An Asiana Airlines flight from Seoul, South Korea to San Francisco, Calif. crash-landed at the San Francisco International Airport on July 6. Two teenagers were killed in the crash, while 181 passengers were injured.
Aerial photos and cell-phone footage show the aircraft descending onto the landing strip and immediately combusting. The Boeing 777-plane was charred, with only the tail of the plane remaining intact.
Authorities are still investigating the cause of the crash, but reports have surfaced that one of the co-pilots, Lee Kang-kook, had only logged 43 hours on the Boeing 777. He’s an experienced pilot who’s flown other jets, according to airline officials. However, the July 6 flight was the ninth time he’d been in the cockpit on this particular aircraft and the first time he’d flown to the San Francisco International Airport.
No matter the cause or the inexperience of the pilot, a plane crashing is most passengers’ greatest fear. Plane crashes don’t happen often. The International Air Transport Association (Iata) found that there is one accident for every 5 million flights on western-built aircrafts. In total there were six crashes in 2012, with 414 deaths.
Planes are even safer now.
“Crashes are definitely more survivable today than they were a few decades ago,” said Kevin Hiatt, president and CEO of the Flight Safety Foundation, a nonprofit group aimed at improving air safety. “We’ve learned from the past incidents about what can be improved.”
Improvements to the plane’s cabin, including stronger seats and fire-resistant seat cushions and carpeting, make it easier for passengers to escape planes. Exit doors are also easier to open and most flight attendants are trained in crash simulators, so they are able to keep passengers calm if the plane is in turbulence or is danger of crashing.
None of this comforts the thousands suffering with flight anxiety, including me.
I’ve been traveling forever. But a frightening touch of flight anxiety has appeared in recent months. I’m terrified of buckling the seatbelt and trusting a pilot and her crew to get me from point A to B. One turbulent flight did it.
I reside in Carbondale, Ill., a quick 45-minute air ride from St. Louis. Boarding a small, eight-passenger plane never intimidated me. One night, rogue jet streams tossed the plane through a cloudy, tempestuous flight.
I began to hyperventilate as I imagined colliding with the forest moss below. A kind student, who I had never met, gripped my hand and whispered reassuring words as we hit cloud after tumultuous cloud. One short, eventful flight – and I have developed a ceaseless phobia.
The calm swagger – hidden behind chic glasses and the latest bestseller – has been upended and substituted with rampant anxiety. Every bump causes my palms to sweat. My heart thumps. I am requesting sickness bags and Sprite from flight attendants as I ask God for traveling mercies.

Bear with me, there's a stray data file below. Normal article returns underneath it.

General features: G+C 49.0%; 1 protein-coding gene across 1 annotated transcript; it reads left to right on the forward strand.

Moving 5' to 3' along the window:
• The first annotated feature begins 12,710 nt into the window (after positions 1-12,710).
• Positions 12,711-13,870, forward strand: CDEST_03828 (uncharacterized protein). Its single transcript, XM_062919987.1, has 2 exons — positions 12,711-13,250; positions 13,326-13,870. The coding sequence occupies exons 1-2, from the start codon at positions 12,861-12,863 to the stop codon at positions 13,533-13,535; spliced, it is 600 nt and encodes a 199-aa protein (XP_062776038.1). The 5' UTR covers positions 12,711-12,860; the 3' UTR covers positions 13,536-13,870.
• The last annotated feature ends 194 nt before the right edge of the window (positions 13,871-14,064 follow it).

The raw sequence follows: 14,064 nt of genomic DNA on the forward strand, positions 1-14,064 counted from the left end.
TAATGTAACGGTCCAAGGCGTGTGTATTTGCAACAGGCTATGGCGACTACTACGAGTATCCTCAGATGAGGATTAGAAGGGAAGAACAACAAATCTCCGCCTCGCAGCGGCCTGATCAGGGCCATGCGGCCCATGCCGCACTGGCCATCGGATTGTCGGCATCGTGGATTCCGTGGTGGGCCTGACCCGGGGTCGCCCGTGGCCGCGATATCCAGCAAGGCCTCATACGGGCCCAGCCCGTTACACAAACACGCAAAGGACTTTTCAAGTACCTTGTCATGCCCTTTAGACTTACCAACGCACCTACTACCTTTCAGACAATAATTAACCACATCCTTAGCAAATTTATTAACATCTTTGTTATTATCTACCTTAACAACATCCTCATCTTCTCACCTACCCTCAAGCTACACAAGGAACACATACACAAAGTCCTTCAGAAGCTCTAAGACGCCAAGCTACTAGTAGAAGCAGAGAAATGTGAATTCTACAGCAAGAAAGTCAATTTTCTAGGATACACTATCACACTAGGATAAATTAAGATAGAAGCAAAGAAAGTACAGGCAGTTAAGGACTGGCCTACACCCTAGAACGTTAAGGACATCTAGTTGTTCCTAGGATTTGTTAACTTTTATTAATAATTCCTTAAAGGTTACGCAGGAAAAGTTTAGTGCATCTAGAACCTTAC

The Asiana Flight has compounded the fear that overtakes me every time I board a plane. But I’ve refused to let flight anxiety dominate my life. Instead, I’ve received a prescription for Xanax from the doctor, which SOAR – an organization that assists passengers with overcoming flight anxiety – warns against.
The World Health Organization found flight passengers who use sedatives increase their risk of developing deep vein thrombosis, an illness that can causes the development of a blood clot in veins. Though the risk is minimal, the WHO recommends more holistic approaches to overcoming flight anxieties.
Here are several recommended tips that have worked for me.
Check the turbulence forecast.
Turbulence is normal, but it is unsettling to encounter air currents and clouds 30,000 feet in the air. The iTunes app-store offers Turbcast, a $1.99 application that offer fliers a roadmap to their destination. It is similar to what pilots use to examine weather patterns and will keep you in the loop, so there will be no surprises when the plane shakes and rattles.
Sit on the wing of the plane.
The back of the plane has the worst turbulence. Passengers can feel each bump and shake. To avoid using the vomit-bag, pick a seat on the wing of the plane. That area is most stable for fliers.
Pretend you’re in a car or bus.
Ever fallen asleep in the car or on the bus? The bumps you encounter on the road are no different than those in the air, so imagine you’re on a road-trip. This method eases some of the heights-anxieties as well.
Distract yourself with a book or a movie.
Most airlines offer the amenities of home. There are $7 movies, wifi access, and even DirectTV on some flights. Indulging in these luxuries can serve as a distraction and keep you calm, even when the plane hits rough patches.
Captain Steve Allright, a member of British Airways’ Flying with Confidence program, recommends breathing exercises for those suffering with flight anxiety. “If someone is very anxious, it is actually very difficult to change their breathing pattern,” he says. “Try holding your breath and then deep breathing, or better still, force yourself to breathe out for as long as you can and then take a long, deep breath.” This technique prevents hyperventilation.